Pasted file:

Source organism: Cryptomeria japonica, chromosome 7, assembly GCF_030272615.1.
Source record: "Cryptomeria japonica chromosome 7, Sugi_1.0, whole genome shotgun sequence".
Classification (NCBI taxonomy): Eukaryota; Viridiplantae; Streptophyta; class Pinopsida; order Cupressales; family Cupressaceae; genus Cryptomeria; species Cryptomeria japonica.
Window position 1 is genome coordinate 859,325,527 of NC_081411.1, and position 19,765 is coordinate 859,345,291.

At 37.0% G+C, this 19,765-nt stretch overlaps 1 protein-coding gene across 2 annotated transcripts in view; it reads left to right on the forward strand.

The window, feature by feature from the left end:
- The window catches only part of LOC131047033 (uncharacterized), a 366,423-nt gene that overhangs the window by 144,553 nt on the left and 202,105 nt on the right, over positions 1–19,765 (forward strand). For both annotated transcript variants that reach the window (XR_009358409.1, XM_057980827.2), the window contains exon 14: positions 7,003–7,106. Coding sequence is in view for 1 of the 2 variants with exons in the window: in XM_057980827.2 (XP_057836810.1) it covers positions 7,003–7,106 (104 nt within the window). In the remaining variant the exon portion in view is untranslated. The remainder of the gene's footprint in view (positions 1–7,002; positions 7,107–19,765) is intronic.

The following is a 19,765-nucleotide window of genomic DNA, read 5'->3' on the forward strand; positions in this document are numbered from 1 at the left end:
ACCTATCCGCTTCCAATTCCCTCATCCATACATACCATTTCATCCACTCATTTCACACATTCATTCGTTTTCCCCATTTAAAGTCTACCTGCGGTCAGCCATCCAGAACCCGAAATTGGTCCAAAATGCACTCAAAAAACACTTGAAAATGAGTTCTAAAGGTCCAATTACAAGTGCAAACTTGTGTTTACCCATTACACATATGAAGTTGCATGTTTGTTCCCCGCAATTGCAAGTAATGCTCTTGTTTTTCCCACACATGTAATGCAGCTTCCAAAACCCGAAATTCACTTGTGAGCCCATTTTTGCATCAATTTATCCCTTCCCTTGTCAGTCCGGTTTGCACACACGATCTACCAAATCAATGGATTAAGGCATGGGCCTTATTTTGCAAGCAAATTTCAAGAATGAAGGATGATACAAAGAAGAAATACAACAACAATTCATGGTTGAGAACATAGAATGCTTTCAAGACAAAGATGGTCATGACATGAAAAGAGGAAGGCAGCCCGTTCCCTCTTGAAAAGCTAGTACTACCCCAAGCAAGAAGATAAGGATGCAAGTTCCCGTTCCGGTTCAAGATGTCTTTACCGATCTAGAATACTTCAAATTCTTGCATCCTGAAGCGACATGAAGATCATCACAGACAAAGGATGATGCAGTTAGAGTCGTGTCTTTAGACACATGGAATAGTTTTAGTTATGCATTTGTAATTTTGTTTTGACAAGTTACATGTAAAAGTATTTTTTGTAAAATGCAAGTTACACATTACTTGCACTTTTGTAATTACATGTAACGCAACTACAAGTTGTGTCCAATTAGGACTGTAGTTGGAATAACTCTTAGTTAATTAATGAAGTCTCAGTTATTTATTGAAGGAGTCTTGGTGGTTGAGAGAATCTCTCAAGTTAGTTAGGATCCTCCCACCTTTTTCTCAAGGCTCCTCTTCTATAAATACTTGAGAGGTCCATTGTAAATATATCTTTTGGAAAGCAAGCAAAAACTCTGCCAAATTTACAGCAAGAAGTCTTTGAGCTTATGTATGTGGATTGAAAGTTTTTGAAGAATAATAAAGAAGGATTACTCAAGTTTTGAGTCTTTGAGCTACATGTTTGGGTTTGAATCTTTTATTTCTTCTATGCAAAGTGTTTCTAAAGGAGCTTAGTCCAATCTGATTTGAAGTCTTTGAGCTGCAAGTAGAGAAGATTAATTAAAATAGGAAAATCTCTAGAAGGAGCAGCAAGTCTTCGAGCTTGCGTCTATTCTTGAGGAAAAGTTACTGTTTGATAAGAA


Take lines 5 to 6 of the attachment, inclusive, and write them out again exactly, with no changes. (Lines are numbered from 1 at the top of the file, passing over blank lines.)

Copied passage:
At 37.0% G+C, this 19,765-nt stretch overlaps 1 protein-coding gene across 2 annotated transcripts in view; it reads left to right on the forward strand.

The window, feature by feature from the left end: